Fossil fuel executives lament that the industry is providing approximately 25% of the state government’s revenue, but what can we expect when we continue to fail to diversify? It should also be noted that we have made significant cuts to the budget over the past few years, so 25% today is less actual money than it was before the latest bust, and the state was already making budget cuts even during the boom cycle owing to a series of tax cuts, especially for the most wealthy and the fossil fuel industry. Compared to our peer oil and gas states, the fossil fuel industry in Oklahoma enjoys the lowest tax burden, with an effective gross production tax [GPT] rate of 3.2%. Our neighbor Texas, by contrast, has an effective rate of 8.3%.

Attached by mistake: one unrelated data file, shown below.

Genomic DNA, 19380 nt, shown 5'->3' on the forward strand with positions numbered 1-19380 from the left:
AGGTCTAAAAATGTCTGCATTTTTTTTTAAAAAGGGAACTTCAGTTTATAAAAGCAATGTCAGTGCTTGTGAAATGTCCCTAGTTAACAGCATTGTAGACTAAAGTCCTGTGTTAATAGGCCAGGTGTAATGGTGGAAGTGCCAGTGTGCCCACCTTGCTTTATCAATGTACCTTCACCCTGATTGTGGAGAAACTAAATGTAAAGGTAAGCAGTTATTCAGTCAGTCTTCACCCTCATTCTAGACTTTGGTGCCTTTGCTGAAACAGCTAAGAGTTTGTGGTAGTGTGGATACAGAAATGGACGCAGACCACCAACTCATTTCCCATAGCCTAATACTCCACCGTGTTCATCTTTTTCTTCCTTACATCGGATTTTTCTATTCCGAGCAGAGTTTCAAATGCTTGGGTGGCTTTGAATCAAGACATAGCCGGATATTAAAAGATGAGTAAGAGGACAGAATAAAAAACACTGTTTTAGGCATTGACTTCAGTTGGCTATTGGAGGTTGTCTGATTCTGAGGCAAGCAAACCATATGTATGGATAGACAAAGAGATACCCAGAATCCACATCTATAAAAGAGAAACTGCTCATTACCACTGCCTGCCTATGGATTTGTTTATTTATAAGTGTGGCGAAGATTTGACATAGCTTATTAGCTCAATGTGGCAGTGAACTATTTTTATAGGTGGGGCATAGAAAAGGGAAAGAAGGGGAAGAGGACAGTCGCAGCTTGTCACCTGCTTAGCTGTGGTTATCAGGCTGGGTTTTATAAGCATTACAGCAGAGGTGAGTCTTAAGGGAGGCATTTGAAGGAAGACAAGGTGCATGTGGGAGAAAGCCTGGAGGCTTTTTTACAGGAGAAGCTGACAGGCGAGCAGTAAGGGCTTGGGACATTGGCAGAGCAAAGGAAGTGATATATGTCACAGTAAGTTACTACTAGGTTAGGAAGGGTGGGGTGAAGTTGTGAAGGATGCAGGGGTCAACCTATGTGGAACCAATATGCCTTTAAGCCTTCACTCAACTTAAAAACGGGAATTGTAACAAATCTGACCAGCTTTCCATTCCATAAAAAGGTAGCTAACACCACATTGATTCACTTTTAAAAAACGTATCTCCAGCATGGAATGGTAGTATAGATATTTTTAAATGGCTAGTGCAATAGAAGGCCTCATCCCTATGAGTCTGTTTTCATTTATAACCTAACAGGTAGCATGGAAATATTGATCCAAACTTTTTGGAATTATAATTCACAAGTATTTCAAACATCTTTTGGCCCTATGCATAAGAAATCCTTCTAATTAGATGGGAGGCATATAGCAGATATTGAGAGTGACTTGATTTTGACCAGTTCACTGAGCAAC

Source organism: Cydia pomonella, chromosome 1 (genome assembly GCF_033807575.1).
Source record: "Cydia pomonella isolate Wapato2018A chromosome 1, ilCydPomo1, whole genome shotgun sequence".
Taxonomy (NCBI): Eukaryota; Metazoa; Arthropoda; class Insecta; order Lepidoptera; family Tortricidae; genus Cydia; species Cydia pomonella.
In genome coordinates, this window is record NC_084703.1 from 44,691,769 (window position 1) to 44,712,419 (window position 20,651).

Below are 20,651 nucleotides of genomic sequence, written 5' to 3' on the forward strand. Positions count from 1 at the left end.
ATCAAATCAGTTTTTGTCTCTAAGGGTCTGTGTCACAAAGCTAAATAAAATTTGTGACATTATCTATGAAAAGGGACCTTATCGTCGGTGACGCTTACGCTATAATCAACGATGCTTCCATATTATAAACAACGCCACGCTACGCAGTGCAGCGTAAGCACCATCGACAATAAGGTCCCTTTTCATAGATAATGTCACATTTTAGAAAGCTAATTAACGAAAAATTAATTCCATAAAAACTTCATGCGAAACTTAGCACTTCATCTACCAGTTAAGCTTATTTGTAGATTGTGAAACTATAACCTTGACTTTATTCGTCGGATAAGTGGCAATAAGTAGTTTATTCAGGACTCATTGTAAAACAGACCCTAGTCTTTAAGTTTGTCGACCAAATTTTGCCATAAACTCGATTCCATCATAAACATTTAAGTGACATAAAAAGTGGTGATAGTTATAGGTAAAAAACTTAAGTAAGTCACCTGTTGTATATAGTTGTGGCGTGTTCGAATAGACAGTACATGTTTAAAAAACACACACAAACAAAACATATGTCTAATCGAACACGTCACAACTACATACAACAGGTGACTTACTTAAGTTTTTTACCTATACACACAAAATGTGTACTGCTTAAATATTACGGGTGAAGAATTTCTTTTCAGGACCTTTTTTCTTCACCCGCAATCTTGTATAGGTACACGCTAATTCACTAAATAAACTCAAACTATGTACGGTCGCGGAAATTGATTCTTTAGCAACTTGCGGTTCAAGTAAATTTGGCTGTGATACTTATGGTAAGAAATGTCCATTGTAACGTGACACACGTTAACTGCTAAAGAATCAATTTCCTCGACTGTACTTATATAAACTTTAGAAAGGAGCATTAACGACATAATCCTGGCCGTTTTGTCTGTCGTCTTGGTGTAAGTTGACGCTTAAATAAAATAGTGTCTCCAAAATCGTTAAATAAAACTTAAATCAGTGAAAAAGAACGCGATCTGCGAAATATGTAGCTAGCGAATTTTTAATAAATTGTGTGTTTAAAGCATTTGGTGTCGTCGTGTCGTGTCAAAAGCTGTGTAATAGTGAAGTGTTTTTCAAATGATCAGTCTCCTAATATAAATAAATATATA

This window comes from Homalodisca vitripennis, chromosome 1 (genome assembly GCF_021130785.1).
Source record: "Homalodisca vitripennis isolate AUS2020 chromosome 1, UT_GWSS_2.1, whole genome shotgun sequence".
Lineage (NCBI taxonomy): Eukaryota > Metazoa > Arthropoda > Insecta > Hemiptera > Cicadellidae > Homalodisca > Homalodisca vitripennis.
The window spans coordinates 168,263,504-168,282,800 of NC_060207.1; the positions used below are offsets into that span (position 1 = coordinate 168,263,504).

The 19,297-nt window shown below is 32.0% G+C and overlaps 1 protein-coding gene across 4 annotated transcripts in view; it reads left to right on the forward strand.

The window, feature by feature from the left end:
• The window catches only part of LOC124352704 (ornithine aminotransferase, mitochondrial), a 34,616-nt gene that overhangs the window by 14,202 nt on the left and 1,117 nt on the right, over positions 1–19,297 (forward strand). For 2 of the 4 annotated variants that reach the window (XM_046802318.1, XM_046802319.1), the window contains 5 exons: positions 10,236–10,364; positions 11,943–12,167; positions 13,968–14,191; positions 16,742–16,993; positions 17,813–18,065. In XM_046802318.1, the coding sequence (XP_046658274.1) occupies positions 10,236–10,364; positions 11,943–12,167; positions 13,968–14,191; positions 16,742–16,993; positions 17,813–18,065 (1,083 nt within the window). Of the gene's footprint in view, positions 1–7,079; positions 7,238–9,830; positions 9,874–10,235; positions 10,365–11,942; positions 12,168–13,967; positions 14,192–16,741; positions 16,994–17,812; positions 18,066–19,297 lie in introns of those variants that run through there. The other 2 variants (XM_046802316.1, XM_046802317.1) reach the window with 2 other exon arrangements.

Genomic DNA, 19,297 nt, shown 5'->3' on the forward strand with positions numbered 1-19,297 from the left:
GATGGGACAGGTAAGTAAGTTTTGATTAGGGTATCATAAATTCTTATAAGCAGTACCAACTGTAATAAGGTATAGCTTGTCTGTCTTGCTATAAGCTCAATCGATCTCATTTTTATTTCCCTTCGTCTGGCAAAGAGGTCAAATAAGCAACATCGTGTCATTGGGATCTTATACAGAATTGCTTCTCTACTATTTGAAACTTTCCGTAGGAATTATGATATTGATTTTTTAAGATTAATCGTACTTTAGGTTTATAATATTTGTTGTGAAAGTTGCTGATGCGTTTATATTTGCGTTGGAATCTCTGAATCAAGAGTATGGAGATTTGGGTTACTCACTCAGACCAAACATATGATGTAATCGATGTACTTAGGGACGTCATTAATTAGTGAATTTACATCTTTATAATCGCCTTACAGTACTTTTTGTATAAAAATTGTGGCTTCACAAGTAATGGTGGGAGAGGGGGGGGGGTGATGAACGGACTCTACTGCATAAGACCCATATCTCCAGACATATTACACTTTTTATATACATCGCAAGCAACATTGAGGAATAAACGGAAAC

Faced with public pressure to restore the gross production tax rate to 7%, oil and gas executives and lobbyists argue that this will have a significant negative effect on oil and gas production in Oklahoma even though the rate will still be lower than most other states. However, a small number of vocal leaders in the industry, like George Kaiser and Dewey Bartlett Jr., are in favor of an increase in the rate and argue that a return to a 7% GPT will have a negligible impact on production, but it will have a significant positive impact on the state’s budget.